To mark International Women's Day this year we are celebrating some of the professional and academic staff who make our College a world-leading insitution for research and teaching on Asia and the Pacific.
In this piece, we chat to China studies expert, Dr Elisa Nesossi.
What inspired you to get into your field of research and why?
I have always been very curious about the idea of justice and human rights and how different cultures come to conceptualize and understand them. Having studied Chinese during my undergraduate degree, it came natural to me to combine my passion for that millenarian culture with my curiosity for justice. The more I engaged with Chinese colleagues and friends, the more I understood the complexity of the topic and the need for further research in this area.
Who is a woman in your field that you look up to?
A woman I look up to is Mary Robinson who was President of Ireland from 1990 to 1997 and United Nations High Commissioner for Human Rights (UNHCHR, 1997-2002). In this latest role, she was the first UNHCHR to visit China. She is a woman of great charisma and stamina who has a great passion for human rights but can advocate calmly and with assurance.
What is a teaching/research project you are currently working on that motivates you?
I am currently working on an ARC DECRA project where I look at China’s changing conceptions of justice from the 1990s to today. In particular, I examine cases of miscarriages of justice and how these have been used by the Chinese political leaders to forge specific conception of justice. Overall, my project explains how justice, injustice and politics are inextricably interwined in contemporary China, and perhaps more broadly.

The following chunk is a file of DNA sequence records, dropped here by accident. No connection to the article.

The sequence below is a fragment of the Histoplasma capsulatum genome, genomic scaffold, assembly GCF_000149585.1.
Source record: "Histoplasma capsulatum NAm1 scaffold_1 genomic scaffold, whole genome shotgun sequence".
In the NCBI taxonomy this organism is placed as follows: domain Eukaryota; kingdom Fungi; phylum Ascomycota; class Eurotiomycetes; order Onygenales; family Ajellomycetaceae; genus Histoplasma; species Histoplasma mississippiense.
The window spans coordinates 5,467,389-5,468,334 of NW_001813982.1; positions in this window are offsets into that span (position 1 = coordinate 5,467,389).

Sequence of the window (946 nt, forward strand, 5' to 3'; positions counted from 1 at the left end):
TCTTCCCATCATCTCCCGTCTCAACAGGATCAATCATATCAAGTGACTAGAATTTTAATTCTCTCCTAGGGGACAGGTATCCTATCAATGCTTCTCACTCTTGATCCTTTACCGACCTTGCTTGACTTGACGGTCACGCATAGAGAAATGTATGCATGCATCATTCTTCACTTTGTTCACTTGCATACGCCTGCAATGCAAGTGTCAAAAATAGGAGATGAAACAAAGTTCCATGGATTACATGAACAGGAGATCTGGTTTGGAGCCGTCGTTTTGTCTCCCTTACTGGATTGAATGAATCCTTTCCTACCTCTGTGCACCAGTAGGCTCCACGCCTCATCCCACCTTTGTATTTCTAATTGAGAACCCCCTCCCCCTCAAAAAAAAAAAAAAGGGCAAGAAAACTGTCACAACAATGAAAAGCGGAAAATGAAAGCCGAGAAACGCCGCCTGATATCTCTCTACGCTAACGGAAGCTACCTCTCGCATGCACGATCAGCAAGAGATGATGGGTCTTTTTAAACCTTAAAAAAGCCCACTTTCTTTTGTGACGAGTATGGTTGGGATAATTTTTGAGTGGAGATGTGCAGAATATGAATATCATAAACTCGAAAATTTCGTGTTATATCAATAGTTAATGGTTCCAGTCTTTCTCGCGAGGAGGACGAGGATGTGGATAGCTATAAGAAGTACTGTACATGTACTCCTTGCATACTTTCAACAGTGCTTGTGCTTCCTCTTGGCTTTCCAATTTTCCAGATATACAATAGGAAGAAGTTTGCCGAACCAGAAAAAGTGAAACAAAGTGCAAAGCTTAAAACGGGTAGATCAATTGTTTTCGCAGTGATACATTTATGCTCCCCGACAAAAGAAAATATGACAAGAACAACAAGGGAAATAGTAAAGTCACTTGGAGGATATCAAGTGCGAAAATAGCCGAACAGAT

What are you most proud of?
I am particularly proud of my ability to work collaboratively with colleagues. In the last few years, I have established very solid work collaborations with senior colleagues in the fields who have become friends and mentors. Together, we have organized events and published books and papers. While collaboration sometimes impose a lot of self-reflection and an ability to accept all sorts of feedback, it is also extremely rewarding and I discover that it comes fairly natural to me.
What’s your advice to your younger self about choosing the right path and juggling life’s different demands?
My advice would be to grab every opportunity that could enrich you both as an academic and as a human being. Choose the research path that you are really passionate about and best align with your personality. Only this way, you will continue enjoying doing what you do and put your own very personal stamp on your work. But, be also ready to stop, rest, take time to reflect and eventually turn page if you feel that your motivation is faltering.